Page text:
Each month, founder of Cardinal Rule Press, Maria Dismondy, will be reviewing business books she is currently reading. Along with a brief review, she is sharing some of her favorite quotes from the book.
In The Art of Gathering, Priya Parker argues that the gatherings in our lives are lackluster and unproductive–which they don’t have to be. We rely too much on routine and the conventions of gatherings when we should focus on distinctiveness and the people involved. At a time when coming together is more important than ever, Parker sets forth a human-centered approach to gathering that will help everyone create meaningful, memorable experiences, large and small, for work and for play.
Drawing on her expertise as a facilitator of high-powered gatherings around the world, Parker takes us inside events of all kinds to show what works, what doesn’t, and why. She investigates a wide array of gatherings–conferences, meetings, a courtroom, a flash-mob party, an Arab-Israeli summer camp–and explains how simple, specific changes can invigorate any group experience.
The result is a book that’s both journey and guide, full of exciting ideas with real-world applications. The Art of Gathering will forever alter the way you look at your next meeting, industry conference, dinner party, and backyard barbecue–and how you host and attend them.
We love to entertain at our home and I also host team meetings monthly for colleagues and CRP authors. I have never wanted to be the person to have a meeting just to have a meeting. This book talks about the importance of creating a WHY for a meeting not just a HOW. Priya Parker gives great examples to illustrate the guidance she gives in the book.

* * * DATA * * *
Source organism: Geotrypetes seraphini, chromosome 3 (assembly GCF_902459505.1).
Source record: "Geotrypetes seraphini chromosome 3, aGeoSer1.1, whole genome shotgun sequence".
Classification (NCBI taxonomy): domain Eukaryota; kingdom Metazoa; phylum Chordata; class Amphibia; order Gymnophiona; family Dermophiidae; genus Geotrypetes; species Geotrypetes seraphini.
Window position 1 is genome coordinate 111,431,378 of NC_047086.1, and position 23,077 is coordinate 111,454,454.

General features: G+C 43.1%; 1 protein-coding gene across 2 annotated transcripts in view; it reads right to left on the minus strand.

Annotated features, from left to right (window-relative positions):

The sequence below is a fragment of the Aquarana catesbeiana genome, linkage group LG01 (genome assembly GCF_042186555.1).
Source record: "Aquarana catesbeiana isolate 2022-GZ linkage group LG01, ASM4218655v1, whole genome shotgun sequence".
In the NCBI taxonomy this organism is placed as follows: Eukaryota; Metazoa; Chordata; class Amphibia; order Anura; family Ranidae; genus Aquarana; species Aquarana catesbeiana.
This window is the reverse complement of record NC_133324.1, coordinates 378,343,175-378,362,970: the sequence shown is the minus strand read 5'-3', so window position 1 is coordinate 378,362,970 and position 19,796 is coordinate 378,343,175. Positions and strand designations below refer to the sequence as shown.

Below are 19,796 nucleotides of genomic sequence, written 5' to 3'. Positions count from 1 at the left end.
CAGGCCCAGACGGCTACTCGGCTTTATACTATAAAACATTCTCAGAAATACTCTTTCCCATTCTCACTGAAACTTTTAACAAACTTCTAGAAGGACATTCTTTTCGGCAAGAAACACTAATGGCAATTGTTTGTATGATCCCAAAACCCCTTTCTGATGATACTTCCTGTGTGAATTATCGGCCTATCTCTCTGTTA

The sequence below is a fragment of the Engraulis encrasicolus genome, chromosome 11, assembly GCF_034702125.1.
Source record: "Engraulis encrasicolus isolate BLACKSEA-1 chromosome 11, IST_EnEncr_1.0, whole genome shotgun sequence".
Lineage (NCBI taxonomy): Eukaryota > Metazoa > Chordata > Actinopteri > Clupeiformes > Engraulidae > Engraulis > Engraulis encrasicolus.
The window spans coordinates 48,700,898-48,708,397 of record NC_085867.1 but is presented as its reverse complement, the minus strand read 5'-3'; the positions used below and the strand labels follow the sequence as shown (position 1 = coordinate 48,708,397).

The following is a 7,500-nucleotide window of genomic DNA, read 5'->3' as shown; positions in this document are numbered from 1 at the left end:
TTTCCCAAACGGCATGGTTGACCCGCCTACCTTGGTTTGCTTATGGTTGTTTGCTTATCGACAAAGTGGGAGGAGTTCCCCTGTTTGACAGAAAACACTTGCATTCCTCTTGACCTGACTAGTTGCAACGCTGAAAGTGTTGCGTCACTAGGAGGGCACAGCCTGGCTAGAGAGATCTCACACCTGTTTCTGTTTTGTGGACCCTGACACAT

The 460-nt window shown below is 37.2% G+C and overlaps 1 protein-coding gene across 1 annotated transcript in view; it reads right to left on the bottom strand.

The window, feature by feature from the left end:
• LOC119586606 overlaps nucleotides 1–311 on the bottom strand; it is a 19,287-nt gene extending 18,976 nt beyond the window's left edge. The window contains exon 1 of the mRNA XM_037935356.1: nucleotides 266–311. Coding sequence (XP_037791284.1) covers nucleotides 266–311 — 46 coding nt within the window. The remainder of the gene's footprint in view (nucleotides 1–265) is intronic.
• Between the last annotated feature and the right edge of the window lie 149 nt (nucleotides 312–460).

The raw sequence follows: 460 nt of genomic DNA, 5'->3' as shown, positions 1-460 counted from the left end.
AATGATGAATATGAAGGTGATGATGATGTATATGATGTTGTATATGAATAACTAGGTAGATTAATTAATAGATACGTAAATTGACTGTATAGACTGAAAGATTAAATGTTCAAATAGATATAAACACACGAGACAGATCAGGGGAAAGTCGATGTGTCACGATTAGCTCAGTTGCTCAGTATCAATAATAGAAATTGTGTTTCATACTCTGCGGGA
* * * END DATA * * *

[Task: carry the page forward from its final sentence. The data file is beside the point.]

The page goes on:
Top Ten Quotes
1. “There are so many good reasons for coming together that often we don’t know precisely why we are doing so.You are not alone if you skip the first step in convening people meaningfully: committing to a bold, sharp purpose. “
2. “When we don’t examine the deeper assumptions behind why we gather, we end up skipping to quickly to replicating old, staid formats of gathering. And we forgo the possibility of creating something memorable, even transformative.”
3. “When clients or friends are struggling to determine their gathering’s purpose, I tell them to move from the what to the why.”
4. “Think of what you want to be different because you gathered, and work backward from that outcome.”
5. “You will have begun to gather with purpose when you learn to exclude with purpose. When you learn to close doors.”
6. “‘Even when you get clear on your gathering in this way, there is never an easy way to say, ‘Please don’t come.’ That’s why so many of our gatherings end up being hijacked in the name of politeness. But here is what the skilled gatherer must know: in trying not to offend, you fail to protect the gathering itself and the people in it.
7. “One measure of a successful gathering is that it starts off with a higher number of host-guest connections than guest-guest connections and ends with those tallies reversed, far in the the guest-guest favor.”
8. “To get the group to be vulnerable, he said, we facilitators needed to share an even more personal story than we expected our clients to. We would set the depth of the group by whatever level we were willing to go to; however much we shared, they would share a little less. We had to become, in effect, participants.”
9. “Specificity is a crucial ingredient. The more focused and particular a gathering is, the more narrowly it frames itself and the more passion it arouses.”
10. “We all wear masks, and that while masks have uses, taking them off can allow for deeper connection, shared growth, and more fruitful collaboration.”